Margaret Walker Alexander, a poet, novelist, biographer, and essayist, was groomed from birth for a literary life. She entered the world on 7 July 1915 in Birmingham, Alabama, joining an educated and gifted family: her grandfather, father, and mother all received college degrees and expected the same of their children. She finished elementary school by the age of eleven and graduated from high school by fourteen to attend the University of New Orleans. She received a bachelor’s degree from Northwestern University before attending the University of Iowa for graduate school, receiving a master’s in 1940 and a doctorate in 1965. She and her husband, Firnist James Alexander, had four children.
Alexander belonged to an illustrious group of African Americans writing in the 1940s. Her college poetry was published in W. E. B. Du Bois’s Crisis, and she was the first African American writer to win the Yale Series of Younger Poets competition. Her true literary career began, however, with the publication of her first book of poetry, For My People (1942). In her first published poem, “Why I Write,” which appeared in Crisis when she was just nineteen, Walker made clear the connection between her life as a poet and the voices of African Americans. The poem begins, “I want to write / I want to write the songs of my people / I want to hear them singing melodies in the dark.” “For My People,” her best-known, most-loved, and most-often-recited poem, is a work for African Americans: she writes of their beauty, wisdom, music, religion, anger, frustration, certainties and uncertainties, hopes, and determinations. The poem opens, “For my people everywhere singing their slave songs repeatedly: their dirges and their ditties and their blues and jubilees,” and ends with a flourish that recalls biblical language: “Let a new earth rise. Let another world be born. Let a bloody peace be written in the sky. Let a second generation full of courage issue forth; let a people loving freedom come to growth. Let a beauty full of healing and a strength of final clenching be the pulsing in our spirits and our blood. Let the martial songs be written, let the dirges disappear. Let a race of men now rise and take control.”
Alexander’s most critically acclaimed work is her only novel, Jubilee (1966). Jubilee won the Houghton Mifflin Literary Fellowship Award and breathed new life into her career, igniting new academic interest in her poetry. Jubilee follows Alexander’s great-grandmother from slavery to her new life after Reconstruction, developing a major theme in her work: black people’s ability to overcome obstacles. Alexander believed that she was a social activist, fighting for the rights of African Americans. “I’m always looking back in order to understand what’s happening today, and what may happen tomorrow,” Alexander said in an interview. “If we understand yesterday, then we know what’s happening tomorrow.”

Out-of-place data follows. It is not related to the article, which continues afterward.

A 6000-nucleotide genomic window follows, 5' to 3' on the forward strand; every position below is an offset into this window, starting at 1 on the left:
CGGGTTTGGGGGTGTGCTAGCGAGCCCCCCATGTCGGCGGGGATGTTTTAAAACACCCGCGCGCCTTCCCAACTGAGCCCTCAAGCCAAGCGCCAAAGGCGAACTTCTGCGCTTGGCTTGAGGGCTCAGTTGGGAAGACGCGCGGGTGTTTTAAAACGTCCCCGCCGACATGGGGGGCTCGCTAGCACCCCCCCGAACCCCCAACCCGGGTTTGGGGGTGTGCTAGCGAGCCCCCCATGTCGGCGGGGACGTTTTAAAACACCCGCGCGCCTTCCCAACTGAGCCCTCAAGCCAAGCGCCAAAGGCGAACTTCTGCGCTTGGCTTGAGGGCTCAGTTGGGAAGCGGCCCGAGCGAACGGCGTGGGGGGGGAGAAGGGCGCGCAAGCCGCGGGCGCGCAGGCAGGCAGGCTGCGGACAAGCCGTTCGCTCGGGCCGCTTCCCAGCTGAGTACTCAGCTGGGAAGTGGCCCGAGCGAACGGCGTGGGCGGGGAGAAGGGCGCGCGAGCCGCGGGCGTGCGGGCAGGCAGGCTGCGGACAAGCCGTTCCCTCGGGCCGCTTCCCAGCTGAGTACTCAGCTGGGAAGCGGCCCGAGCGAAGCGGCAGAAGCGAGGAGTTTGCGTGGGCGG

Alexander’s other literary endeavors include Prophets for a New Day (1970), October Journey (1973), and A Poetic Equation: Conversations between Nikki Giovanni and Margaret Walker (1974). She also published two collections of essays, How I Wrote Jubilee and Other Essays of Life and Literature (1990) and On Being Female, Black, and Free: Essays by Margaret Walker, 1932–1992 (1997). In Richard Wright: Daemonic Genius (1988), Alexander offers a biography of her famous friend and literary contemporary.
Alexander also dedicated herself to education, serving as a professor of English at Jackson State University for thirty years before retiring in 1979. Alexander played an integral part in building the university’s humanities and honors programs, but her most lasting effort was the Institute for the Study of the History, Life, and Culture of Black People, which she founded in 1968 and which was later renamed the Margaret Walker Alexander National Research Center. Her work is the subject of a lively and growing body of scholarship. She died in Chicago on 30 November 1998 at the age of eighty-three.
- Carolyn J. Brown, Song of My Life: A Biography of Margaret Walker (2014)
- Hazel Carby, in Slavery and the Literary Imagination, ed. Deborah E. McDowell and Arnold Rampersad (1989)
- Joanne V. Gabbin, Callaloo (1999); Maryemma Graham, African American Review (Summer 1993)
- Maryemma Graham, ed., Fields Watered with Blood: Critical Essays on Margaret Walker (2001)
- Robert A. Harris, in Mississippi Women: Their Histories, Their Lives, ed. Martha H. Swain, Elizabeth Anne Payne, Marjorie Julian Spruill, and Susan Ditto (2003)
- The Journal of Blacks in Higher Education (Spring 1999)